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Filip Petrusev Steps Up

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In his sophomore season, the Gonzaga center was pretty much fantastic.

COLLEGE BASKETBALL: FEB 29 St Mary’s at Gonzaga Photo by Robert Johnson/Icon Sportswire via Getty Images

Considering how much production the Gonzaga Bulldogs lost from the previous season, last year’s Zags were one of the nice stories of college basketball. They were supposed to be good, Gonzaga started out the season preranked at No. 8. They eventually hit a No. 1 ranking before settling for a COVID-19 shortened ending, most likely earning a No. 1 seed and eyeing a deep run in March.

There are a whole host of players who contributed to this achievement: eight of them to be exact. There is one player, however, who evolved and shone in a way few players could on the court.

There were a few jokes when Filip Petrusev declared for the draft in 2019. He was coming off a season in which he averaged 6.5 points and 2.7 rebounds in 11.4 minutes per game, with a majority of those minutes coming in garbage time.

That was just the first bit of the writing on the wall. Petrusev was fantastic in the FIBA U-19 World Cup last summer. In his sophomore season at Gonzaga, he stepped up to the plate in a big way. He finished the season averaging 17.5 points and 7.9 rebounds per game.

Petrusev was the focal point of the offense in a way no Gonzaga player has been since Kelly Olynyk in 201213. Petrusev’s usage percentage of 30.9 was the highest mark of the decade, beating out Olynyk’s 30.7 percent. The game plan for each game was simple. Get Petrusev the ball down low and let him do damage.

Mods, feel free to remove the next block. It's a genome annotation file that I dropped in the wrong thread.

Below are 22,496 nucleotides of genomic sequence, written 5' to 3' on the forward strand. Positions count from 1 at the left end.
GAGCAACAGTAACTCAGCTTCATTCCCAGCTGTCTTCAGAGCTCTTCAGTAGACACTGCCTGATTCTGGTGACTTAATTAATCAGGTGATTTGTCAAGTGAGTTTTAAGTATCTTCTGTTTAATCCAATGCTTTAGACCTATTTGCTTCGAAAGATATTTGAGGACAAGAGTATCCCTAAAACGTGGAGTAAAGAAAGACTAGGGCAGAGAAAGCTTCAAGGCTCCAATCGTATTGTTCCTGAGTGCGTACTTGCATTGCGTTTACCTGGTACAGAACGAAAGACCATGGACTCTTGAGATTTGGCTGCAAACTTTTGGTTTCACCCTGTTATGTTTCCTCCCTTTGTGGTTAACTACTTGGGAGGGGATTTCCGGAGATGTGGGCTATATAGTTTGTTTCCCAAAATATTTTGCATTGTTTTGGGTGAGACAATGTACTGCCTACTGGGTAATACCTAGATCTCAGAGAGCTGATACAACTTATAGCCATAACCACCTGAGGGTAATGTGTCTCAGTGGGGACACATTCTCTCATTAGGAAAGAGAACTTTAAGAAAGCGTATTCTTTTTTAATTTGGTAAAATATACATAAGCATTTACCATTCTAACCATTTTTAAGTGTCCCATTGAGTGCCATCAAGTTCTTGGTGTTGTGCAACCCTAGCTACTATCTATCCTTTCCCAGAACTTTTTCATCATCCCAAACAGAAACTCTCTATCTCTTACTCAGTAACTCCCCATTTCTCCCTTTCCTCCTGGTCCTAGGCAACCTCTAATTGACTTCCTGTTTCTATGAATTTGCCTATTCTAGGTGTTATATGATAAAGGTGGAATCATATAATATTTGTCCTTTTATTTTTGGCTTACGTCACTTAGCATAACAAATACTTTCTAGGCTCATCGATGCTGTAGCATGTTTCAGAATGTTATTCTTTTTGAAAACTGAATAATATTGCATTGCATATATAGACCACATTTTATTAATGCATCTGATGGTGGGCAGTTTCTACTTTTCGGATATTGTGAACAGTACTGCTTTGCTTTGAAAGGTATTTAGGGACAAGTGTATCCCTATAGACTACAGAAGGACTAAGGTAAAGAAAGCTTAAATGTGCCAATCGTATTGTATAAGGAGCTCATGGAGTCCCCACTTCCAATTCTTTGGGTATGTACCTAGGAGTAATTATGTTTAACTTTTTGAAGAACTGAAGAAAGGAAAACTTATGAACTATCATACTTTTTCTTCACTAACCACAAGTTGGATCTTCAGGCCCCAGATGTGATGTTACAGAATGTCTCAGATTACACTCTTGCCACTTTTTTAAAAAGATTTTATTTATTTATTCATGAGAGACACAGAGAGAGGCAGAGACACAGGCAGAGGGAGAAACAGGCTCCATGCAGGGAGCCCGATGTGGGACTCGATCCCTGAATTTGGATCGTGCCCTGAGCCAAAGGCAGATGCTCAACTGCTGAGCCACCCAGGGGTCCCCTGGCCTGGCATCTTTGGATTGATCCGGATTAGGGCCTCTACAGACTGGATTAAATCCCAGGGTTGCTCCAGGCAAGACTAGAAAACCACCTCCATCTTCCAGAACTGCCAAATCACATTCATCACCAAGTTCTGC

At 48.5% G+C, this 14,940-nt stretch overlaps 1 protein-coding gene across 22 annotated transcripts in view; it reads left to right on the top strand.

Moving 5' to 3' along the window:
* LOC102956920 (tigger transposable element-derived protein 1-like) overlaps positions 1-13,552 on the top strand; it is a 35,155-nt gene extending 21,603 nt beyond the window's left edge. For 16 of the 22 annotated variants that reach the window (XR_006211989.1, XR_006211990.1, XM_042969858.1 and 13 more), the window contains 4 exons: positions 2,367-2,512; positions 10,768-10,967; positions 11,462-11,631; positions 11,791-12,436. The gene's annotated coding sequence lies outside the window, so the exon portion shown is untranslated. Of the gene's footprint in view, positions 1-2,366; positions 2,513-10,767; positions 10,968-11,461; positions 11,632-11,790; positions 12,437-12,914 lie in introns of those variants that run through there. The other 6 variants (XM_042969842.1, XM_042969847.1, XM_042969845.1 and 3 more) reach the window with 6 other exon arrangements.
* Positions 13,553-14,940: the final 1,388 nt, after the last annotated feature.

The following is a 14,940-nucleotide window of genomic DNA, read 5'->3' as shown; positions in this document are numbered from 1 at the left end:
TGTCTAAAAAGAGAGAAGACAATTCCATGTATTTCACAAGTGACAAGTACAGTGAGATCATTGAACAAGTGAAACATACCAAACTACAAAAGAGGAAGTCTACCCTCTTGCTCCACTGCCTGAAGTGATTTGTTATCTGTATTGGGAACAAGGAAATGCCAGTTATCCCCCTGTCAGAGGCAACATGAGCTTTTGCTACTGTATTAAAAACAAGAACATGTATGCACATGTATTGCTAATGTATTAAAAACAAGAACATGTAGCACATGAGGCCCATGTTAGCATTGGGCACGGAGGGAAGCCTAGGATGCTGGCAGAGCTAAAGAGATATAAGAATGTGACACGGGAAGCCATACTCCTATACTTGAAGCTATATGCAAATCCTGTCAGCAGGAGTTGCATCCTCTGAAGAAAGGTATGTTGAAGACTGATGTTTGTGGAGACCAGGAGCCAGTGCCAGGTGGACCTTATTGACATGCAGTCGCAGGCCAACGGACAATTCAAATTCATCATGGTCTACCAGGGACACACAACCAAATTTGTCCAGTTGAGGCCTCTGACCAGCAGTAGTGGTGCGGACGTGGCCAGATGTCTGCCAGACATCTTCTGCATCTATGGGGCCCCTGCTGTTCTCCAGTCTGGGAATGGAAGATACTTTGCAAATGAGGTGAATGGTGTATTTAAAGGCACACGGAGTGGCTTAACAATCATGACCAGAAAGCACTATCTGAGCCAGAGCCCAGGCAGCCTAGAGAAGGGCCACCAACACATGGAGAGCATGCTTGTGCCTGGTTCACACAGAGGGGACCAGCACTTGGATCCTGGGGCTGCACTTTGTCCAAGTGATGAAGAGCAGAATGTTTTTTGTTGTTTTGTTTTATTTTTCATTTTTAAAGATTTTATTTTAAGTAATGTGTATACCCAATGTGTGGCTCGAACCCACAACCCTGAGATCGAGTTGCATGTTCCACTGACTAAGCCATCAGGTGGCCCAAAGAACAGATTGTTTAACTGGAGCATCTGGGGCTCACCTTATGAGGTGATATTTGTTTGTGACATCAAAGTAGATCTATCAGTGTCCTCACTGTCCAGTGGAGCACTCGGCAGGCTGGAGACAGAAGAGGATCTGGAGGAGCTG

It was a win-win game plan. Petrusev was one of the best in the nation at drawing contact. Since 1992-93, only four other Gonzaga players have averaged more than seven free throw attempts per game, Adam Morrison, Ronny Turiaf, Paul Rogers, and Jeff Brown.

Petrusev finished in ninth for the 2020 kenpom.com Player of the Year, the most unofficial award possible (but a great look at those efficient college basketball players). Petrusev was the “veteran” in Gonzaga’s post that made the entire season work. Without him putting up these numbers, Gonzaga doesn’t sniff No. 1 in the AP Polls and does not sniff the No. 1 seed in the NCAA Tournament.

In any other year, Petrusev declares for the NBA Draft after a season like this and is done. However, this year is not like any other year. With COVID-19 dictating how life operates, the only person who knows what is in store for Petrusev is the big man himself.

If he leaves, Gonzaga will have a frontcourt of just Drew Timme, Anton Watson, and Oumar Ballo—not a rough life. If Petrusev decides to return, the Zags are automatically the preseason No. 1 team and the national championship favorite. Either way, it is a good time to be a Zag right now.